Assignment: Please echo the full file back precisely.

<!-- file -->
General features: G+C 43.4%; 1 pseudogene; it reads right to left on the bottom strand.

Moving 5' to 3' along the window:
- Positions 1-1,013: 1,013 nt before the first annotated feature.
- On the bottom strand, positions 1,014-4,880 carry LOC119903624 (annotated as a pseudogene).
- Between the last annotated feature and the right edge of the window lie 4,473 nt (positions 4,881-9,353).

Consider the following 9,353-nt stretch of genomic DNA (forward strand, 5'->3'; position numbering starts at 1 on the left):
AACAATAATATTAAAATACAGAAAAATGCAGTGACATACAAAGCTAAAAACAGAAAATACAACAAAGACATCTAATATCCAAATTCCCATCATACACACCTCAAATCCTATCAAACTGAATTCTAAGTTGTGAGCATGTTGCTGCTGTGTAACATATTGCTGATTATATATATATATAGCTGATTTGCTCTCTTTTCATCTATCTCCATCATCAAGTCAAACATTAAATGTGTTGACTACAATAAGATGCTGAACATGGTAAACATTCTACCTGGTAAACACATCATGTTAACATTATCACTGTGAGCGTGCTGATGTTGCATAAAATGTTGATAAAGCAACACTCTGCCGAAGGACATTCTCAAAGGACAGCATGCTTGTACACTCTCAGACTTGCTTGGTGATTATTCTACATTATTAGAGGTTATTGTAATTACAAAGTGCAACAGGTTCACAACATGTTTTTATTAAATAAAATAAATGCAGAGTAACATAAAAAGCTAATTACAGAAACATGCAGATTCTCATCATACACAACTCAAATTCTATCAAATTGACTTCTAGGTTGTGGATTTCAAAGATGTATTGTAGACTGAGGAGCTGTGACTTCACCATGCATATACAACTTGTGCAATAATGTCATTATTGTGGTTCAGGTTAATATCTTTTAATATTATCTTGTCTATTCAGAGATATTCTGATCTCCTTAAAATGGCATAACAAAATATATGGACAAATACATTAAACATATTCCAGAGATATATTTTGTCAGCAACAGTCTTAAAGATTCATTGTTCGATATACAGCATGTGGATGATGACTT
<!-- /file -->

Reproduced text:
General features: G+C 43.4%; 1 pseudogene; it reads right to left on the bottom strand.

Moving 5' to 3' along the window:
- Positions 1-1,013: 1,013 nt before the first annotated feature.
- On the bottom strand, positions 1,014-4,880 carry LOC119903624 (annotated as a pseudogene).
- Between the last annotated feature and the right edge of the window lie 4,473 nt (positions 4,881-9,353).

Consider the following 9,353-nt stretch of genomic DNA (forward strand, 5'->3'; position numbering starts at 1 on the left):
AACAATAATATTAAAATACAGAAAAATGCAGTGACATACAAAGCTAAAAACAGAAAATACAACAAAGACATCTAATATCCAAATTCCCATCATACACACCTCAAATCCTATCAAACTGAATTCTAAGTTGTGAGCATGTTGCTGCTGTGTAACATATTGCTGATTATATATATATATAGCTGATTTGCTCTCTTTTCATCTATCTCCATCATCAAGTCAAACATTAAATGTGTTGACTACAATAAGATGCTGAACATGGTAAACATTCTACCTGGTAAACACATCATGTTAACATTATCACTGTGAGCGTGCTGATGTTGCATAAAATGTTGATAAAGCAACACTCTGCCGAAGGACATTCTCAAAGGACAGCATGCTTGTACACTCTCAGACTTGCTTGGTGATTATTCTACATTATTAGAGGTTATTGTAATTACAAAGTGCAACAGGTTCACAACATGTTTTTATTAAATAAAATAAATGCAGAGTAACATAAAAAGCTAATTACAGAAACATGCAGATTCTCATCATACACAACTCAAATTCTATCAAATTGACTTCTAGGTTGTGGATTTCAAAGATGTATTGTAGACTGAGGAGCTGTGACTTCACCATGCATATACAACTTGTGCAATAATGTCATTATTGTGGTTCAGGTTAATATCTTTTAATATTATCTTGTCTATTCAGAGATATTCTGATCTCCTTAAAATGGCATAACAAAATATATGGACAAATACATTAAACATATTCCAGAGATATATTTTGTCAGCAACAGTCTTAAAGATTCATTGTTCGATATACAGCATGTGGATGATGACTT